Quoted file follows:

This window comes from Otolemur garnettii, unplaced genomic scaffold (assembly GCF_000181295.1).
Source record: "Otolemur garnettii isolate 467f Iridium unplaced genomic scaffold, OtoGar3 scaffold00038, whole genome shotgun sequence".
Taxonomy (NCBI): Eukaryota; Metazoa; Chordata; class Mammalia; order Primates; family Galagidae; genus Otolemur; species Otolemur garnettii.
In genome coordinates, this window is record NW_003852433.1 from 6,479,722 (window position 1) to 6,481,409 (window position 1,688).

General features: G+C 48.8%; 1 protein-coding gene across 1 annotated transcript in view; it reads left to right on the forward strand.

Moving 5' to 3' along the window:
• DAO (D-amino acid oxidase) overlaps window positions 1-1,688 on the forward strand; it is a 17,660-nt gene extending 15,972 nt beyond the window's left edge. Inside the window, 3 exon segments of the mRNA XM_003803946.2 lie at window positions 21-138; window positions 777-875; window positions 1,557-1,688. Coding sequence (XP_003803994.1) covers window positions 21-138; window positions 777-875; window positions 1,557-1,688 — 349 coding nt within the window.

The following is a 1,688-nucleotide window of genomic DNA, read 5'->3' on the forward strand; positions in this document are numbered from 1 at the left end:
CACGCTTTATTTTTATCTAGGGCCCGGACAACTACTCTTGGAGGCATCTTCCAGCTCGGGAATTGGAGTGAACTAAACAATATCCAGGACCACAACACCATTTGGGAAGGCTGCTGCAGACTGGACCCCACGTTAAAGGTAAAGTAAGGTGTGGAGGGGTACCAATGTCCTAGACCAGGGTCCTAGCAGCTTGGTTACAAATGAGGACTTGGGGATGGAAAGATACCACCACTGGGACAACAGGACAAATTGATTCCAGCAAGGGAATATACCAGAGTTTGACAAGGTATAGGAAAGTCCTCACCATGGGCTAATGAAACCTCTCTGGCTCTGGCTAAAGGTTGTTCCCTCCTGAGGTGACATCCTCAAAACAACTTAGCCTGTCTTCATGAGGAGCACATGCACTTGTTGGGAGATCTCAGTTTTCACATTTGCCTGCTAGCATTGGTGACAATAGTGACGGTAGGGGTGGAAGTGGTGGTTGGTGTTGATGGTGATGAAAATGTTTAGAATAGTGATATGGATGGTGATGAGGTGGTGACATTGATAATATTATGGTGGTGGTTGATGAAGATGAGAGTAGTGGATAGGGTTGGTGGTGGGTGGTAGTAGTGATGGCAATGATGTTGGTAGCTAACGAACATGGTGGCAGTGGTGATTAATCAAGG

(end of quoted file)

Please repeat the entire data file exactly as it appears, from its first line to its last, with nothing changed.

This window comes from Otolemur garnettii, unplaced genomic scaffold (assembly GCF_000181295.1).
Source record: "Otolemur garnettii isolate 467f Iridium unplaced genomic scaffold, OtoGar3 scaffold00038, whole genome shotgun sequence".
Taxonomy (NCBI): Eukaryota; Metazoa; Chordata; class Mammalia; order Primates; family Galagidae; genus Otolemur; species Otolemur garnettii.
In genome coordinates, this window is record NW_003852433.1 from 6,479,722 (window position 1) to 6,481,409 (window position 1,688).

General features: G+C 48.8%; 1 protein-coding gene across 1 annotated transcript in view; it reads left to right on the forward strand.

Moving 5' to 3' along the window:
• DAO (D-amino acid oxidase) overlaps window positions 1-1,688 on the forward strand; it is a 17,660-nt gene extending 15,972 nt beyond the window's left edge. Inside the window, 3 exon segments of the mRNA XM_003803946.2 lie at window positions 21-138; window positions 777-875; window positions 1,557-1,688. Coding sequence (XP_003803994.1) covers window positions 21-138; window positions 777-875; window positions 1,557-1,688 — 349 coding nt within the window.

The following is a 1,688-nucleotide window of genomic DNA, read 5'->3' on the forward strand; positions in this document are numbered from 1 at the left end:
CACGCTTTATTTTTATCTAGGGCCCGGACAACTACTCTTGGAGGCATCTTCCAGCTCGGGAATTGGAGTGAACTAAACAATATCCAGGACCACAACACCATTTGGGAAGGCTGCTGCAGACTGGACCCCACGTTAAAGGTAAAGTAAGGTGTGGAGGGGTACCAATGTCCTAGACCAGGGTCCTAGCAGCTTGGTTACAAATGAGGACTTGGGGATGGAAAGATACCACCACTGGGACAACAGGACAAATTGATTCCAGCAAGGGAATATACCAGAGTTTGACAAGGTATAGGAAAGTCCTCACCATGGGCTAATGAAACCTCTCTGGCTCTGGCTAAAGGTTGTTCCCTCCTGAGGTGACATCCTCAAAACAACTTAGCCTGTCTTCATGAGGAGCACATGCACTTGTTGGGAGATCTCAGTTTTCACATTTGCCTGCTAGCATTGGTGACAATAGTGACGGTAGGGGTGGAAGTGGTGGTTGGTGTTGATGGTGATGAAAATGTTTAGAATAGTGATATGGATGGTGATGAGGTGGTGACATTGATAATATTATGGTGGTGGTTGATGAAGATGAGAGTAGTGGATAGGGTTGGTGGTGGGTGGTAGTAGTGATGGCAATGATGTTGGTAGCTAACGAACATGGTGGCAGTGGTGATTAATCAAGG